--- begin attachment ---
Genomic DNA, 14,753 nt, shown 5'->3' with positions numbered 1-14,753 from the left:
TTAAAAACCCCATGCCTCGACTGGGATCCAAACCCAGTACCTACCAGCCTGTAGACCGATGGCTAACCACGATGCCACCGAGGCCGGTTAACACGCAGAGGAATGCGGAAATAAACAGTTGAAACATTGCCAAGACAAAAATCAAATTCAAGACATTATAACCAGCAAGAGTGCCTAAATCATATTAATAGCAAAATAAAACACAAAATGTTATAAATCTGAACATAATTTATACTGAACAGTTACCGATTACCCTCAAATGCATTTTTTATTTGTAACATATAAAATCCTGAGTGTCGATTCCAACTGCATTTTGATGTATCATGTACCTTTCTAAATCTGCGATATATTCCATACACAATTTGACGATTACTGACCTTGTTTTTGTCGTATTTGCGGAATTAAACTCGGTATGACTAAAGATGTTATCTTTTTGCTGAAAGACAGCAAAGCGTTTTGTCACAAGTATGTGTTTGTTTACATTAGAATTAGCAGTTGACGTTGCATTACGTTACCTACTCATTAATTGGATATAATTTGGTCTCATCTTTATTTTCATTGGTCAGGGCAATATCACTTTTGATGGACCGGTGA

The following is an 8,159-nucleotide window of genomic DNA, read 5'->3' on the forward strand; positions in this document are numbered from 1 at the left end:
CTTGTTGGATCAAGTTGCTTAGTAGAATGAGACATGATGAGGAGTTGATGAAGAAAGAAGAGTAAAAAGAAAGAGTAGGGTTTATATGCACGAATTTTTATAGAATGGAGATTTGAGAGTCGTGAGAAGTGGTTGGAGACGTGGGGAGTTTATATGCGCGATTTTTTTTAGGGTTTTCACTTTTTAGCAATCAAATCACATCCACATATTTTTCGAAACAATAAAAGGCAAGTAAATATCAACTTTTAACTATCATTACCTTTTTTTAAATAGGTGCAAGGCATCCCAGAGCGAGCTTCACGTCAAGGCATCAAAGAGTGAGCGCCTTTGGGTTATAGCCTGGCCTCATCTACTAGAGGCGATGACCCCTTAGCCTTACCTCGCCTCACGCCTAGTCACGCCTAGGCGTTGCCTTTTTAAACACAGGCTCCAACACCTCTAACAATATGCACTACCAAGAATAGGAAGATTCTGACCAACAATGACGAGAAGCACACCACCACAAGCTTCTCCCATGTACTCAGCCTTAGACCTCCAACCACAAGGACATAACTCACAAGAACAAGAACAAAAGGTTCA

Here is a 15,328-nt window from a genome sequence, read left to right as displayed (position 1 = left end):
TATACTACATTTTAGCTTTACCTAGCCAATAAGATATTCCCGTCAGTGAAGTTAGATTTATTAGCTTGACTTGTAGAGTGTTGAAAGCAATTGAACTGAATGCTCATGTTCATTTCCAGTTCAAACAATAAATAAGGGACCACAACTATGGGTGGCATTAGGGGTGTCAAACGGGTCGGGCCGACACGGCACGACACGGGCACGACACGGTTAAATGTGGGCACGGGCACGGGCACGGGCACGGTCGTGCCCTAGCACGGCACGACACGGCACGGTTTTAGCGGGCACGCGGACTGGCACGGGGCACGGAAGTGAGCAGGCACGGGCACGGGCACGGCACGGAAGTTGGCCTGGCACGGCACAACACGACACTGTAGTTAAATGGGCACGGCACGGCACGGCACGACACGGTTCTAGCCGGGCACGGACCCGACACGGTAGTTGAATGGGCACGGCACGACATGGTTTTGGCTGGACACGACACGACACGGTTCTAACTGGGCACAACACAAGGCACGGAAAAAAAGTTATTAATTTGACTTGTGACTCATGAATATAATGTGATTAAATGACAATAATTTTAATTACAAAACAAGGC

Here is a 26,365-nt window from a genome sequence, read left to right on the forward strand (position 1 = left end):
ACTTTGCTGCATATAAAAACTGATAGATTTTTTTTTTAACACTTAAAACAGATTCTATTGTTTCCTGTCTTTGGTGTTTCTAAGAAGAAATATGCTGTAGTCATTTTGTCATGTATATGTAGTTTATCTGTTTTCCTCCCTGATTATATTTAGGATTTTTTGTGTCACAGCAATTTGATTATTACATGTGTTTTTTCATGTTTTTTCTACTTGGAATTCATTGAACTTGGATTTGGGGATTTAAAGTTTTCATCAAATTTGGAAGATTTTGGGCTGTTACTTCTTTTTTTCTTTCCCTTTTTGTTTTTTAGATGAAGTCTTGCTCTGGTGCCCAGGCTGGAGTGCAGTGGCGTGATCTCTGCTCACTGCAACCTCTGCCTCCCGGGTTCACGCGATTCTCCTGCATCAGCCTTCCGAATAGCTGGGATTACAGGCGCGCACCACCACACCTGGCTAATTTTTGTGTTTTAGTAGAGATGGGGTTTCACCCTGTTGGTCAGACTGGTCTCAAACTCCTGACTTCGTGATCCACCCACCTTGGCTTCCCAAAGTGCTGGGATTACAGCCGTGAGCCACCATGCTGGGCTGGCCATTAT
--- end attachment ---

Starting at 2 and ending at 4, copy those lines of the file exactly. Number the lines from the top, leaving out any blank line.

TTAAAAACCCCATGCCTCGACTGGGATCCAAACCCAGTACCTACCAGCCTGTAGACCGATGGCTAACCACGATGCCACCGAGGCCGGTTAACACGCAGAGGAATGCGGAAATAAACAGTTGAAACATTGCCAAGACAAAAATCAAATTCAAGACATTATAACCAGCAAGAGTGCCTAAATCATATTAATAGCAAAATAAAACACAAAATGTTATAAATCTGAACATAATTTATACTGAACAGTTACCGATTACCCTCAAATGCATTTTTTATTTGTAACATATAAAATCCTGAGTGTCGATTCCAACTGCATTTTGATGTATCATGTACCTTTCTAAATCTGCGATATATTCCATACACAATTTGACGATTACTGACCTTGTTTTTGTCGTATTTGCGGAATTAAACTCGGTATGACTAAAGATGTTATCTTTTTGCTGAAAGACAGCAAAGCGTTTTGTCACAAGTATGTGTTTGTTTACATTAGAATTAGCAGTTGACGTTGCATTACGTTACCTACTCATTAATTGGATATAATTTGGTCTCATCTTTATTTTCATTGGTCAGGGCAATATCACTTTTGATGGACCGGTGA

The following is an 8,159-nucleotide window of genomic DNA, read 5'->3' on the forward strand; positions in this document are numbered from 1 at the left end:
CTTGTTGGATCAAGTTGCTTAGTAGAATGAGACATGATGAGGAGTTGATGAAGAAAGAAGAGTAAAAAGAAAGAGTAGGGTTTATATGCACGAATTTTTATAGAATGGAGATTTGAGAGTCGTGAGAAGTGGTTGGAGACGTGGGGAGTTTATATGCGCGATTTTTTTTAGGGTTTTCACTTTTTAGCAATCAAATCACATCCACATATTTTTCGAAACAATAAAAGGCAAGTAAATATCAACTTTTAACTATCATTACCTTTTTTTAAATAGGTGCAAGGCATCCCAGAGCGAGCTTCACGTCAAGGCATCAAAGAGTGAGCGCCTTTGGGTTATAGCCTGGCCTCATCTACTAGAGGCGATGACCCCTTAGCCTTACCTCGCCTCACGCCTAGTCACGCCTAGGCGTTGCCTTTTTAAACACAGGCTCCAACACCTCTAACAATATGCACTACCAAGAATAGGAAGATTCTGACCAACAATGACGAGAAGCACACCACCACAAGCTTCTCCCATGTACTCAGCCTTAGACCTCCAACCACAAGGACATAACTCACAAGAACAAGAACAAAAGGTTCA